What is cannabis edible?
Cannabis edibles are cannabis-infused foods that come in a variety of forms, such as baked goods, candies, coffee, soda, and even coffee. They are trending in the cannabis market, selling like hot-cakes, literally.
The availability of these cannabis edibles is changing the way people consume the drug. There is no question as to how appealing cannabis edibles are. Their high popularity answers that question. The more pointed question, however, is why.
What makes cannabis edibles so Appealing?
Cannabis edibles eliminate the necessity of smoke. Today, given the trending cannabis legalization and increasing public support for cannabis use, the market for the drug is expanding, creating a need for new ways to consume it. Cannabis is thus being infused in different drinks, candies, and food products, boasting appealing flavors from cider to BBQ and more.
The primary reason for the appealing nature of cannabis edibles, as stated, is the fact that it enables consumption without smoke. This helps patients who use the drug for medicinal purposes avoid harmful smoke inhalation, providing a discrete smoke-free way of reducing chronic pain.
Finally, ingesting marijuana will have a different effect than smoking the plant. When a person smokes marijuana, the effect is felt instantly but the quantity of THC received can be low. When ingested via cannabis edibles, however, the opposite is true.
What proportion of sales of Cannabis products are edible?
According to an ArcView market research, the total spending on cannabis reached $1.4 billion in 2017, and it is likely to reach $4.1 billion by 2022. In the United States, California’s residents’ consumption in the legal market is projected to reach $11 billion in 2018, and more than double by 2022.
The popularity of cannabis edibles is increasing. For example, In the United States, California saw more than $180 million in cannabis edibles sales — 10% of all marijuana sales.
However, the Australian market shows no signs of matching the edibles market of Canada and the United States. For the most part, the market potential for the country remains unknown. However, it is expected that with the readiness of the Australian consumer will come a large enough cannabis edibles market in the country. Perhaps that time isn’t too far off.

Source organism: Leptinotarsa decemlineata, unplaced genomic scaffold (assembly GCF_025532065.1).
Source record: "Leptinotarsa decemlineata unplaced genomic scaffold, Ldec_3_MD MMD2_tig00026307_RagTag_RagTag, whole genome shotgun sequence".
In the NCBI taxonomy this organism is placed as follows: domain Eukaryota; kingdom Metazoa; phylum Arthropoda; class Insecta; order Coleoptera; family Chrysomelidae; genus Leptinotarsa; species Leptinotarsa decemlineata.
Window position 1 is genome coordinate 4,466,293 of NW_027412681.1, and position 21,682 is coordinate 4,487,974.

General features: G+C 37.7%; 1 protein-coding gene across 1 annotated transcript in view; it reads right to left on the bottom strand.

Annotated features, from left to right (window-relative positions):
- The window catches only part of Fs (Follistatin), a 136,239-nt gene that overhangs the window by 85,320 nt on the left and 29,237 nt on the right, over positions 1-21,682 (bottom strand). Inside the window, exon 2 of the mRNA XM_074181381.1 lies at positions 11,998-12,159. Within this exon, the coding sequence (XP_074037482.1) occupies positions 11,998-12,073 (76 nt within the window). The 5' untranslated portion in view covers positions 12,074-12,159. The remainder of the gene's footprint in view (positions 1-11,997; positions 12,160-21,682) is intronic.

Who buys cannabis edibles?
Cannabis edibles consumers range from medical patients to, unfortunately, young teenagers. However, the primary consumers are those who prefer a smoke-free environment. According to a survey by NIDA in 2014, 40% of marijuana users have used the drug in edible form in states where cannabis is legalized, compared to 26% in states where the drug is not legalized.
Types of cannabis edibles
Cannabis edibles come in different forms of foods. These include any cannabis-infused foods, candies, and drinks, such as cannabis brownies and cannabis gummies.
What is a cannabis brownie?
Cannabis brownies are probably the most commonly used cannabis edibles. They are simply brownies that are injected with cannabis. The desired effect of these edibles come slow and might take up to 2 hours. However, when the psychoactive effect finally kicks in, it lasts for at least 6 hours.
What is a cannabis gummy?
Cannabis gummies are candies that are similar to gummy bears. The difference lies in the fact that they are infused with cannabis. They provide an easy way to store the drug, and an excellent way to chew on the go.
Cannabis gummies contain either THC or CBD oil. Unlike other forms of edibles, which have not gained traction in the Australian market, cannabis gummies are becoming popular in Sydney. According to reports, they are being used by everyone from Australia’s elite to lower class citizens. Some gummies can contain as much as 25mg of CBD, and are said to help reduce pain, anxiety/stress, muscular inflammation, and promote sleep.
The bottom line
The fear of the cannabis edibles market can be attributed to their attractiveness to kids. Given their kid-friendly forms coming in cakes, cookies, brownies, candies, and the likes, this is a real concern. The reality is that cannabis consumption of all forms will eventually enter most, if not all, markets where cannabis is consumed. This includes cannabis edibles, making the fear of consumption by children even more real because the expansion of the edibles market in Australia is imminent. Perhaps educating the public now, rather than later, along with mandating clear labels and age-limits on cannabis edible products, can help in this regard.